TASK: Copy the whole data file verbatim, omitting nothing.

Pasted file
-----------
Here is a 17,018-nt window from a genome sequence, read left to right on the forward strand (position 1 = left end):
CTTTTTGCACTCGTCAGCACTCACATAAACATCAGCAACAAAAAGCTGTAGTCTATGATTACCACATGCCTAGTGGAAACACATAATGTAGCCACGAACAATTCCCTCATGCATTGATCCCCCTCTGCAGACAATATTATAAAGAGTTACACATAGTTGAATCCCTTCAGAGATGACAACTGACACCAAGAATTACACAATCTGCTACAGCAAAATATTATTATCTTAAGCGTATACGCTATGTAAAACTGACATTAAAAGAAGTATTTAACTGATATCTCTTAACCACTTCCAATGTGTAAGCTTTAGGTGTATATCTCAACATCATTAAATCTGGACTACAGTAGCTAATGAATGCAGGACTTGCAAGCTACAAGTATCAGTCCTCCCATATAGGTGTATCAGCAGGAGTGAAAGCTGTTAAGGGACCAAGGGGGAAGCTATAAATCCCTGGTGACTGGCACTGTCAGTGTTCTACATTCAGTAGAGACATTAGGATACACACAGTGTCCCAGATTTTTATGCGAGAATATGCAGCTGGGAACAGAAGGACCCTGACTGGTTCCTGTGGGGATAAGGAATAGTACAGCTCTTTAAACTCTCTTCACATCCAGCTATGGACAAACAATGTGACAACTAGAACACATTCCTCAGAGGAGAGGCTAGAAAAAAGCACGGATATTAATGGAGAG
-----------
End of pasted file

Here is a 17,018-nt window from a genome sequence, read left to right on the forward strand (position 1 = left end):
CTTTTTGCACTCGTCAGCACTCACATAAACATCAGCAACAAAAAGCTGTAGTCTATGATTACCACATGCCTAGTGGAAACACATAATGTAGCCACGAACAATTCCCTCATGCATTGATCCCCCTCTGCAGACAATATTATAAAGAGTTACACATAGTTGAATCCCTTCAGAGATGACAACTGACACCAAGAATTACACAATCTGCTACAGCAAAATATTATTATCTTAAGCGTATACGCTATGTAAAACTGACATTAAAAGAAGTATTTAACTGATATCTCTTAACCACTTCCAATGTGTAAGCTTTAGGTGTATATCTCAACATCATTAAATCTGGACTACAGTAGCTAATGAATGCAGGACTTGCAAGCTACAAGTATCAGTCCTCCCATATAGGTGTATCAGCAGGAGTGAAAGCTGTTAAGGGACCAAGGGGGAAGCTATAAATCCCTGGTGACTGGCACTGTCAGTGTTCTACATTCAGTAGAGACATTAGGATACACACAGTGTCCCAGATTTTTATGCGAGAATATGCAGCTGGGAACAGAAGGACCCTGACTGGTTCCTGTGGGGATAAGGAATAGTACAGCTCTTTAAACTCTCTTCACATCCAGCTATGGACAAACAATGTGACAACTAGAACACATTCCTCAGAGGAGAGGCTAGAAAAAAGCACGGATATTAATGGAGAG